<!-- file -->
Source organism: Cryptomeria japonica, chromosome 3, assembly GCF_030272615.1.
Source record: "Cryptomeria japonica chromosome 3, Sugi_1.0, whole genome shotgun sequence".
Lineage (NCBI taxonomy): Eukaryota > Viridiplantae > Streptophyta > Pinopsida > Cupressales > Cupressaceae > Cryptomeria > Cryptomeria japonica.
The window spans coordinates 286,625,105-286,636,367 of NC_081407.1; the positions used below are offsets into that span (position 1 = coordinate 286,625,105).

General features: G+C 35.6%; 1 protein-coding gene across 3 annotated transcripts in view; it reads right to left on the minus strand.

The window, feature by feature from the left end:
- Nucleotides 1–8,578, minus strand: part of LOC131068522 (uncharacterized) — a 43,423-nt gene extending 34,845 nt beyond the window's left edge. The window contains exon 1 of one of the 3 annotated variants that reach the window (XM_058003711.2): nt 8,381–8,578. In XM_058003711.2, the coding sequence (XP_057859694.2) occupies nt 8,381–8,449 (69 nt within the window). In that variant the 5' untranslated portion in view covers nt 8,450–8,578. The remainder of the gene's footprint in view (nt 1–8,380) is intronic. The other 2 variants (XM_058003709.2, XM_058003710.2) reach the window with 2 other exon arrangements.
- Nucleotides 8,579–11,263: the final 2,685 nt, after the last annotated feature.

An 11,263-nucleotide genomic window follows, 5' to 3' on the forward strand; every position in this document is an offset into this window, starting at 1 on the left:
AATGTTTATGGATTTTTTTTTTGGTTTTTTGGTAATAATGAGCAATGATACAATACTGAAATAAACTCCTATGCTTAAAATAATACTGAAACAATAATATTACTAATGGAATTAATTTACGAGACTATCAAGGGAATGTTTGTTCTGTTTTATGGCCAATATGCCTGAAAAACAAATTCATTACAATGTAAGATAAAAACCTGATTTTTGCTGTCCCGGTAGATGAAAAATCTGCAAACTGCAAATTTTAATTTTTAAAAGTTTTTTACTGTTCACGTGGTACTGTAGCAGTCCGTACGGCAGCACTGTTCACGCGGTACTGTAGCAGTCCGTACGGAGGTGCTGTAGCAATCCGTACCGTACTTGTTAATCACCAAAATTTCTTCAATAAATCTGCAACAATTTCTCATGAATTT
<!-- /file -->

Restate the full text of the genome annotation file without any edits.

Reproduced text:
Source organism: Cryptomeria japonica, chromosome 3, assembly GCF_030272615.1.
Source record: "Cryptomeria japonica chromosome 3, Sugi_1.0, whole genome shotgun sequence".
Lineage (NCBI taxonomy): Eukaryota > Viridiplantae > Streptophyta > Pinopsida > Cupressales > Cupressaceae > Cryptomeria > Cryptomeria japonica.
The window spans coordinates 286,625,105-286,636,367 of NC_081407.1; the positions used below are offsets into that span (position 1 = coordinate 286,625,105).

General features: G+C 35.6%; 1 protein-coding gene across 3 annotated transcripts in view; it reads right to left on the minus strand.

The window, feature by feature from the left end:
- Nucleotides 1–8,578, minus strand: part of LOC131068522 (uncharacterized) — a 43,423-nt gene extending 34,845 nt beyond the window's left edge. The window contains exon 1 of one of the 3 annotated variants that reach the window (XM_058003711.2): nt 8,381–8,578. In XM_058003711.2, the coding sequence (XP_057859694.2) occupies nt 8,381–8,449 (69 nt within the window). In that variant the 5' untranslated portion in view covers nt 8,450–8,578. The remainder of the gene's footprint in view (nt 1–8,380) is intronic. The other 2 variants (XM_058003709.2, XM_058003710.2) reach the window with 2 other exon arrangements.
- Nucleotides 8,579–11,263: the final 2,685 nt, after the last annotated feature.

An 11,263-nucleotide genomic window follows, 5' to 3' on the forward strand; every position in this document is an offset into this window, starting at 1 on the left:
AATGTTTATGGATTTTTTTTTTGGTTTTTTGGTAATAATGAGCAATGATACAATACTGAAATAAACTCCTATGCTTAAAATAATACTGAAACAATAATATTACTAATGGAATTAATTTACGAGACTATCAAGGGAATGTTTGTTCTGTTTTATGGCCAATATGCCTGAAAAACAAATTCATTACAATGTAAGATAAAAACCTGATTTTTGCTGTCCCGGTAGATGAAAAATCTGCAAACTGCAAATTTTAATTTTTAAAAGTTTTTTACTGTTCACGTGGTACTGTAGCAGTCCGTACGGCAGCACTGTTCACGCGGTACTGTAGCAGTCCGTACGGAGGTGCTGTAGCAATCCGTACCGTACTTGTTAATCACCAAAATTTCTTCAATAAATCTGCAACAATTTCTCATGAATTT